Now the 42-year-old is stopped on the street by fans who want his autograph, and can’t accommodate all of the diners who’d like to sample his locally-inspired cuisine.
The Newfoundland native lives in funky Quidi Vidi village with his family, and cooks at his parent’s B&B, The Chef’s Inn, downtown on colourful Gower Street. In addition to his daily breakfasts, Perrin serves four-course dinners every Monday and Thursday nights, but you’ll have to book a room at the inn to guarantee a reservation!
HOW DID YOU BECOME A CHEF?
I started cooking later in life. I banged around a bit. My mom and dad owned a bookstore and I worked in the bookstore, which is where I met Mrs. Darcy, she was the food columnist for the Telegram. She would come into the store, and we’d talk about food. She said “You should go to cooking school,” so I went to the CIC (Culinary Institute of Canada) in Charlottetown. My mom’s a good cook – that thing people always say, it’s true – and I love to eat, totally, but Mrs. Darcy was really the impetus for my cooking career.
WHERE HAVE YOU COOKED?
I worked at the Lodge at Kananaskis in Alberta and at a small private hotel in Switzerland. I also worked at The Church in Stratford, and with Jonathan Gushue at Langdon Hall. And I had my own restaurant here (in St. John’s) called Two Chefs, which made it onto some top restaurant lists.
DESCRIBE YOUR FOOD PHILOSOPHY/STYLE?
For me, less is more when it comes to food. It’s a bit of a cliché now but I’m a big believer that you take the very best ingredients and do as little as possible – the best vegetables right out of my garden, the freshest fish from the sea. The Newfoundland way has always been about local, organic food, without even knowing about it, just living from the back yard.
WHAT COULD WE EXPECT ON A TODD PERRIN MENU AT THE CHEF’S INN?
This week we had the first dinner solely from the garden – I didn’t buy anything. I forage and I grow as much as I can. I had cod on the menu, my neighbour down home went out for the food fishery and got me some cod. We had baby potatoes with garlic scapes and seared scallops. The second course was a cold lobster salad with greens and baby herbs out of the garden. For the main, I did a chanterelle and bacon ragout with seared cod. And for dessert we had fresh wild berries with dark rum and lemon shortbread. Typically it’s just $50 p.p. (BYOB).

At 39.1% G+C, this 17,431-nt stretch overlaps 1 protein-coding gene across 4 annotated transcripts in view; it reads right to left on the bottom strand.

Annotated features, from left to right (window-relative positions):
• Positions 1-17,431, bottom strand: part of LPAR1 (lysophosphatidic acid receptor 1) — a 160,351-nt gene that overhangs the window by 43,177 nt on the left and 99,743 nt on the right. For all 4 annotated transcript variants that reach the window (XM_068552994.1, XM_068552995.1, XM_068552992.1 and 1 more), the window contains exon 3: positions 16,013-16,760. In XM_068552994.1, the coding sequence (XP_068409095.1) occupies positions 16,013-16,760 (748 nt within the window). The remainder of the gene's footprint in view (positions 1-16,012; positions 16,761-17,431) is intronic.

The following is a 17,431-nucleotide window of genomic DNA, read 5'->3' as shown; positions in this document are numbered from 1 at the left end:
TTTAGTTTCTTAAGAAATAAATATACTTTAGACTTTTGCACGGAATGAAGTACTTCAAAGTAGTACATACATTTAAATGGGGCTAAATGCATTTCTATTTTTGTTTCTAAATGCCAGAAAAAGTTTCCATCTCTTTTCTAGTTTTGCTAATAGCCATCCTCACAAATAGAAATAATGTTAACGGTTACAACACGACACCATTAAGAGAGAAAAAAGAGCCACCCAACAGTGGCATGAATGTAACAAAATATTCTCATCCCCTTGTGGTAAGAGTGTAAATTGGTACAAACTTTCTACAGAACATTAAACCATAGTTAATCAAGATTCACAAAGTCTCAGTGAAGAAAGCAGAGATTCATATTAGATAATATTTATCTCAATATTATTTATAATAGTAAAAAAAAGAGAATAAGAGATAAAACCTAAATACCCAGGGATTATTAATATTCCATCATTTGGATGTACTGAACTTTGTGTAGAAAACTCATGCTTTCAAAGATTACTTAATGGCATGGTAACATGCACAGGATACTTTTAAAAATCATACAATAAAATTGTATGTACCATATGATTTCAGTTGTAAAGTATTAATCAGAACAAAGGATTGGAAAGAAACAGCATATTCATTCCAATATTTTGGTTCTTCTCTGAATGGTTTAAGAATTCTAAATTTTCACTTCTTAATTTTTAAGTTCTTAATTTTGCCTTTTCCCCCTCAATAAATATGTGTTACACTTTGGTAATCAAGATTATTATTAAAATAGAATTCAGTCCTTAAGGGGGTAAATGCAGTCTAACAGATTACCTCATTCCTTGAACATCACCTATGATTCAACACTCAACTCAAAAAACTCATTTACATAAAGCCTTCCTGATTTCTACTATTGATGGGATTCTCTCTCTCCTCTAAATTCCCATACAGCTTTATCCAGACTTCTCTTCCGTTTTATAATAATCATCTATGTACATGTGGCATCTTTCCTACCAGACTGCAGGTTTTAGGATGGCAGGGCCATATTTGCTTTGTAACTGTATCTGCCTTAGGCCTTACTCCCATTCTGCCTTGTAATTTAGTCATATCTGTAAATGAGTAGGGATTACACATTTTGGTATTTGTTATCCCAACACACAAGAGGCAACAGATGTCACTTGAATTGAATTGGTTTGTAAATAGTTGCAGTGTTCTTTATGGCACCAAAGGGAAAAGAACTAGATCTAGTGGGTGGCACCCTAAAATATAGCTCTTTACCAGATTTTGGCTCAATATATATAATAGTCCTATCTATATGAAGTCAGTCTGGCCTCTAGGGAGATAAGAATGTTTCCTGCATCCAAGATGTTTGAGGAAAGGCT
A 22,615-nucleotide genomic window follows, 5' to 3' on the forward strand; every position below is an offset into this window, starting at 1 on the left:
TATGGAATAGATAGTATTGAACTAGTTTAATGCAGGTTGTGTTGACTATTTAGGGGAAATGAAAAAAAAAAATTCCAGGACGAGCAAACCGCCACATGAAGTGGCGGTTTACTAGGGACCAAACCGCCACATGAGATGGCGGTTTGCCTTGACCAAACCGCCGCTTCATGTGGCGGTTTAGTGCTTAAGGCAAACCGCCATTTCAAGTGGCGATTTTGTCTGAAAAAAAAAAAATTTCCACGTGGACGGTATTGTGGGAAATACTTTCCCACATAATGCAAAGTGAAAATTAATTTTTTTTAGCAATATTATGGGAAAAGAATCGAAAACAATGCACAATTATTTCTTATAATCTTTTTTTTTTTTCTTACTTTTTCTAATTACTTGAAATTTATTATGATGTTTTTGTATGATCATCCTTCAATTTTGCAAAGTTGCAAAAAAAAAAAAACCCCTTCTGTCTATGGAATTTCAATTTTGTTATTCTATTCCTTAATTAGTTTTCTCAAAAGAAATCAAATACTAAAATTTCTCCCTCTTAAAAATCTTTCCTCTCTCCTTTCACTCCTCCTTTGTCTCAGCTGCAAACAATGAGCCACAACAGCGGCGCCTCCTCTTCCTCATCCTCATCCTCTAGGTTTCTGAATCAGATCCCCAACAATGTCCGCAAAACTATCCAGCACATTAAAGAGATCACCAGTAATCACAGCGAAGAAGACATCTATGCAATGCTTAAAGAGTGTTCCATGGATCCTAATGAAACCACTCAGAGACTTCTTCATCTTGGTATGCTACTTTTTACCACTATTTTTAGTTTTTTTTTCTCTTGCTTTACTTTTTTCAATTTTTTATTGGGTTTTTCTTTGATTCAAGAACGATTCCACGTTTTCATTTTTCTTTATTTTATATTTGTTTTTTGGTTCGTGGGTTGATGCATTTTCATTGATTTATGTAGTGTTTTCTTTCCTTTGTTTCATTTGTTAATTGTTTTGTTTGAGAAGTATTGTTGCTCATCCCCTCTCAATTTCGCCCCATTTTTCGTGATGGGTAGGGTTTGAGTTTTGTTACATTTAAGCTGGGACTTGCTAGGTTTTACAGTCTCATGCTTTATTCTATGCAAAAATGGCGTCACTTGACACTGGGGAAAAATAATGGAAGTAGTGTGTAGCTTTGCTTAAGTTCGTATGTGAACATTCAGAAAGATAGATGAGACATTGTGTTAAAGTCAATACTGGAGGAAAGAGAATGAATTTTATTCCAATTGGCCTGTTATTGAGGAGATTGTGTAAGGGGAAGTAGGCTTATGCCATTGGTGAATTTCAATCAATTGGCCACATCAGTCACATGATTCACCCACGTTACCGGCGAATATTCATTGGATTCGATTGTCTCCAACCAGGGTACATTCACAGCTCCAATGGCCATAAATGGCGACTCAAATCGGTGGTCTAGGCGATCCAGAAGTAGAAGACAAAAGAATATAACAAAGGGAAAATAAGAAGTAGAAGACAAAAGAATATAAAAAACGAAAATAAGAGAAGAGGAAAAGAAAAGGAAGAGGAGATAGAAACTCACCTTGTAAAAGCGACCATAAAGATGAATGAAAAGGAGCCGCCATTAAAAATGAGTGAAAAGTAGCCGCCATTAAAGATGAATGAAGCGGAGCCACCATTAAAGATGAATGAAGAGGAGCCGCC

ON TOP CHEF CANADA, YOU ALWAYS INCLUDED SOMETHING FROM NEWFOUNDLAND IN YOUR DISHES – WHAT’S THE STRANGEST INGREDIENT YOU USED?
I cooked a seal flipper slider on the first show. I’m certain no one’s ever made seal flipper like that. The tradition is seal flipper pie – no one cooks it any other way. But, I did a pulled seal flipper, served on a chive biscuit – the elements of seal flipper pie but served a different way. We’ve done seal ravioli, too. It’s strong and gamey if you don’t treat it right, but it does have a rich taste, a taste of the sea.
WHAT’S YOUR FAVOURITE LOCAL INGREDIENT?
The codfish is king here. But my favourite local ingredient is wild chanterelles. They’re quite common. Last week I was out picking chanterelles, bent over in the woods, just a 10-minute drive from here, and all I could hear was whales blowing. It’s really magical.
WHAT SHOULD VISITORS TO ST. JOHN’S BE SURE TO TRY?
I think if you can experience Newfoundland ingredients in a typical Newfoundland setting, eating mussels on a beach, that’s ideal. Food in Newfoundland is an experience. It’s about getting together and having a party. If it’s a Purity Jam Jam (cookie) or a moose steak, we’re as interested in the company and the entertainment as we are in the food.
WHAT HAS TOP CHEF CANADA DONE FOR YOUR CAREER?
Now people want to take a picture with me who haven’t even eaten my food. It’s odd.
I wasn’t prepared for what came from the show. I get lots of calls every day from people who want to come to eat. It’s been a bit challenging – in wintertime I can do more of that. Doors are opening and there are opportunities out there for me. This can be something to sustain me for the rest of my career.
WHAT’S IT LIKE BEING A CELEBRITY IN YOUR HOME TOWN?
I do get recognized. Anyone who tells you it’s such a curse to be recognized – that’s a lie. I guess if there was a helicopter circling your home, photographing your kids, that would be trouble. But at this level, it’s not oppressive, it’s great. It’s crazy how people are into that but it’s cool when someone stops you on the street or you get a nice email.
I’ve never felt appreciated like I have this year.
Chef Todd Perrin is hosting the first annual Roots, Rants and Roars food event in Bonavista Sept. 30 to Oct. 2. Join local chefs in “the root cellar capital of the world” for a special harvest festival, Newfoundland style. Watch his Top Chef Canada audition video here.